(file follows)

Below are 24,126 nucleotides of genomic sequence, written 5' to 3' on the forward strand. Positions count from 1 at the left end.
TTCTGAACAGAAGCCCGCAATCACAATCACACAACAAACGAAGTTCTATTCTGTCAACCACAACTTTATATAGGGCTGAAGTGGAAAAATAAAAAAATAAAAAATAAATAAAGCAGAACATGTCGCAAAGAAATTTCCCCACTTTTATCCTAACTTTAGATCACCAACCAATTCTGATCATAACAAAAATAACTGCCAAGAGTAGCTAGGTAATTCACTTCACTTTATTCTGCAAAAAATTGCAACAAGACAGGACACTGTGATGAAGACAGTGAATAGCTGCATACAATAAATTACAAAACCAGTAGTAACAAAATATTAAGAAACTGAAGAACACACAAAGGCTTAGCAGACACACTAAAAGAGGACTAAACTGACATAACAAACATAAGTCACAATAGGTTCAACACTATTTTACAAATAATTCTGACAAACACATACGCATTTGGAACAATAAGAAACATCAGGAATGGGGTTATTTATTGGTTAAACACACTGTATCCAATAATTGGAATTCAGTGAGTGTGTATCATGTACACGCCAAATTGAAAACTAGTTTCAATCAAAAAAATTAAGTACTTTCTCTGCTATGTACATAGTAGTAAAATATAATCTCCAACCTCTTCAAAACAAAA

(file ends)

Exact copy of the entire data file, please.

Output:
Below are 24,126 nucleotides of genomic sequence, written 5' to 3' on the forward strand. Positions count from 1 at the left end.
TTCTGAACAGAAGCCCGCAATCACAATCACACAACAAACGAAGTTCTATTCTGTCAACCACAACTTTATATAGGGCTGAAGTGGAAAAATAAAAAAATAAAAAATAAATAAAGCAGAACATGTCGCAAAGAAATTTCCCCACTTTTATCCTAACTTTAGATCACCAACCAATTCTGATCATAACAAAAATAACTGCCAAGAGTAGCTAGGTAATTCACTTCACTTTATTCTGCAAAAAATTGCAACAAGACAGGACACTGTGATGAAGACAGTGAATAGCTGCATACAATAAATTACAAAACCAGTAGTAACAAAATATTAAGAAACTGAAGAACACACAAAGGCTTAGCAGACACACTAAAAGAGGACTAAACTGACATAACAAACATAAGTCACAATAGGTTCAACACTATTTTACAAATAATTCTGACAAACACATACGCATTTGGAACAATAAGAAACATCAGGAATGGGGTTATTTATTGGTTAAACACACTGTATCCAATAATTGGAATTCAGTGAGTGTGTATCATGTACACGCCAAATTGAAAACTAGTTTCAATCAAAAAAATTAAGTACTTTCTCTGCTATGTACATAGTAGTAAAATATAATCTCCAACCTCTTCAAAACAAAA